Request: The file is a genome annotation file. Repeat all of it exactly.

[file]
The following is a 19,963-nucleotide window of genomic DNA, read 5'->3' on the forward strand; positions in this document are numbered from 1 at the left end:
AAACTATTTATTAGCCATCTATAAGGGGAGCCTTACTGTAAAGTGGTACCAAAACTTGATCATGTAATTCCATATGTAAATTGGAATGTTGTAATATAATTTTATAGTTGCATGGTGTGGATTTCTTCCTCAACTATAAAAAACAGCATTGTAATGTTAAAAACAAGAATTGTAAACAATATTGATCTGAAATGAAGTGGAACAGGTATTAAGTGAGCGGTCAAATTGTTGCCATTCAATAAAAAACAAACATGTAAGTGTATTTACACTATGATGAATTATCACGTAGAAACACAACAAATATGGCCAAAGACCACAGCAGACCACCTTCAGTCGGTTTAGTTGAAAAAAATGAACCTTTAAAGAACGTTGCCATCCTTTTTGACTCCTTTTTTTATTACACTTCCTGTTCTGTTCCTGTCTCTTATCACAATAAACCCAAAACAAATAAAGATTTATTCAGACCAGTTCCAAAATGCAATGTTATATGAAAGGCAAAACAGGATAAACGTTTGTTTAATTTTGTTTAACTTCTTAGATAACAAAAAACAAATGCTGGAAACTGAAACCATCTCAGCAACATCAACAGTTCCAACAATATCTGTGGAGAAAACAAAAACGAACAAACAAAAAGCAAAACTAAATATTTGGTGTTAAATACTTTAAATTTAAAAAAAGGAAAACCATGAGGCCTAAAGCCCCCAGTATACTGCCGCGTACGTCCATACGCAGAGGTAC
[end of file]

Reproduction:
The following is a 19,963-nucleotide window of genomic DNA, read 5'->3' on the forward strand; positions in this document are numbered from 1 at the left end:
AAACTATTTATTAGCCATCTATAAGGGGAGCCTTACTGTAAAGTGGTACCAAAACTTGATCATGTAATTCCATATGTAAATTGGAATGTTGTAATATAATTTTATAGTTGCATGGTGTGGATTTCTTCCTCAACTATAAAAAACAGCATTGTAATGTTAAAAACAAGAATTGTAAACAATATTGATCTGAAATGAAGTGGAACAGGTATTAAGTGAGCGGTCAAATTGTTGCCATTCAATAAAAAACAAACATGTAAGTGTATTTACACTATGATGAATTATCACGTAGAAACACAACAAATATGGCCAAAGACCACAGCAGACCACCTTCAGTCGGTTTAGTTGAAAAAAATGAACCTTTAAAGAACGTTGCCATCCTTTTTGACTCCTTTTTTTATTACACTTCCTGTTCTGTTCCTGTCTCTTATCACAATAAACCCAAAACAAATAAAGATTTATTCAGACCAGTTCCAAAATGCAATGTTATATGAAAGGCAAAACAGGATAAACGTTTGTTTAATTTTGTTTAACTTCTTAGATAACAAAAAACAAATGCTGGAAACTGAAACCATCTCAGCAACATCAACAGTTCCAACAATATCTGTGGAGAAAACAAAAACGAACAAACAAAAAGCAAAACTAAATATTTGGTGTTAAATACTTTAAATTTAAAAAAAGGAAAACCATGAGGCCTAAAGCCCCCAGTATACTGCCGCGTACGTCCATACGCAGAGGTAC